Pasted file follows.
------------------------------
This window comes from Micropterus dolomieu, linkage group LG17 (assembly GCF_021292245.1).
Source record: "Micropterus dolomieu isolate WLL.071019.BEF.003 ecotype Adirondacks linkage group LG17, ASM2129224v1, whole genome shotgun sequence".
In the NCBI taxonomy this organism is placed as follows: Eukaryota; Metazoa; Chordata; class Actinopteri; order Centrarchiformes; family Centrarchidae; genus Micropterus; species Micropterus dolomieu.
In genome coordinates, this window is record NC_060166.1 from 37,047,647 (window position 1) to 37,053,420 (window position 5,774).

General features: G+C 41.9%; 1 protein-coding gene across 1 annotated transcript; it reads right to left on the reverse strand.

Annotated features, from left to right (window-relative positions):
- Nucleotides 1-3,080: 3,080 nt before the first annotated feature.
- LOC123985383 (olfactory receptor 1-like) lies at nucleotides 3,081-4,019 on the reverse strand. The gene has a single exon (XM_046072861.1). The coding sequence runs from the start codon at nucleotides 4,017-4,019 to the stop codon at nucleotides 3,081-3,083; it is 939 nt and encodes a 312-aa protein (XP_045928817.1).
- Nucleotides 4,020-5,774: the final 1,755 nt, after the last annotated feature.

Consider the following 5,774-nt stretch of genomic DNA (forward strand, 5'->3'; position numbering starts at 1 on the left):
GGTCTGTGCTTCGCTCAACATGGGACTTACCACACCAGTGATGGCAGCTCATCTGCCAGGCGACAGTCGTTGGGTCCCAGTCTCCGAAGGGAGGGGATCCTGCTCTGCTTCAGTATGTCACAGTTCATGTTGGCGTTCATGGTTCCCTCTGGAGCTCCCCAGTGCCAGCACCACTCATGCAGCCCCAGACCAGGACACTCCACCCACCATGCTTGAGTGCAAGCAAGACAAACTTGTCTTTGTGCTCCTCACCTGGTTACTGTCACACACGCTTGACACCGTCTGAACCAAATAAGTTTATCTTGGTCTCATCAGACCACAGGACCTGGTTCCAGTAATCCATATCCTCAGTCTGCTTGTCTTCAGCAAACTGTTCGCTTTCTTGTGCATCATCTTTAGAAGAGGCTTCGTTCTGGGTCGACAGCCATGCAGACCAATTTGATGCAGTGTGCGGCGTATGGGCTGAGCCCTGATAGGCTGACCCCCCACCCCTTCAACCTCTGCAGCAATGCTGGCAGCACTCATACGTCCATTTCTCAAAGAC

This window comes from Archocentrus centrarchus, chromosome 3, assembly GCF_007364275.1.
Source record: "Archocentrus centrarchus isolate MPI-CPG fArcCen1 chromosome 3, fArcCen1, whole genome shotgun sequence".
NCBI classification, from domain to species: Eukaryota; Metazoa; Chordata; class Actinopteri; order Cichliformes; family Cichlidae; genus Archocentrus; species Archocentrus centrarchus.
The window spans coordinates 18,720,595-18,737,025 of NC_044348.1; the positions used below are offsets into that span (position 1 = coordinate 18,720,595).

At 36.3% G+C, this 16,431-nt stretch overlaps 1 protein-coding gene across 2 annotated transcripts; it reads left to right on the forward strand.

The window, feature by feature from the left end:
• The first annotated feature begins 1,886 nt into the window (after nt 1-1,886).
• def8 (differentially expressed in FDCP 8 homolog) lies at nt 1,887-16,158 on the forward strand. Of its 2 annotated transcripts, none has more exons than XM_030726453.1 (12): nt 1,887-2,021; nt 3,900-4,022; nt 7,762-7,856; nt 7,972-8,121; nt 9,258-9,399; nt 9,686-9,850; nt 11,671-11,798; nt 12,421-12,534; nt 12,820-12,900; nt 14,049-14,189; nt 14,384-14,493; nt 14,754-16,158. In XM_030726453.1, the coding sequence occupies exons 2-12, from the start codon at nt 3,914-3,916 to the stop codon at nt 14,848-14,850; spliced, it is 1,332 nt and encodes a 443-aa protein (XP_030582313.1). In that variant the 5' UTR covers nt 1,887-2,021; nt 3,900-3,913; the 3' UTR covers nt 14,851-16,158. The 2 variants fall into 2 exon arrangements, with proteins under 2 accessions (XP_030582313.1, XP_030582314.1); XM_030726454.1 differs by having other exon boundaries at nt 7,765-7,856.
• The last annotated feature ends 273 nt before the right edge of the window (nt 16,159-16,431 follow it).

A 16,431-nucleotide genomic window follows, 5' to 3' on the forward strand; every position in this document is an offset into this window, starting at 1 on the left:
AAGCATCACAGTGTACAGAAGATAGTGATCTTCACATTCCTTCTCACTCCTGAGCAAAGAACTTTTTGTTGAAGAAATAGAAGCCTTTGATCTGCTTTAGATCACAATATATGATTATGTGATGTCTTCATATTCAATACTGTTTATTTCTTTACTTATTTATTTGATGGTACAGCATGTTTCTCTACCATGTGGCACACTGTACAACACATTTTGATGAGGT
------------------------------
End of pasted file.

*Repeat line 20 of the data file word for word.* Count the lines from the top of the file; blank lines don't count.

• The last annotated feature ends 273 nt before the right edge of the window (nt 16,159-16,431 follow it).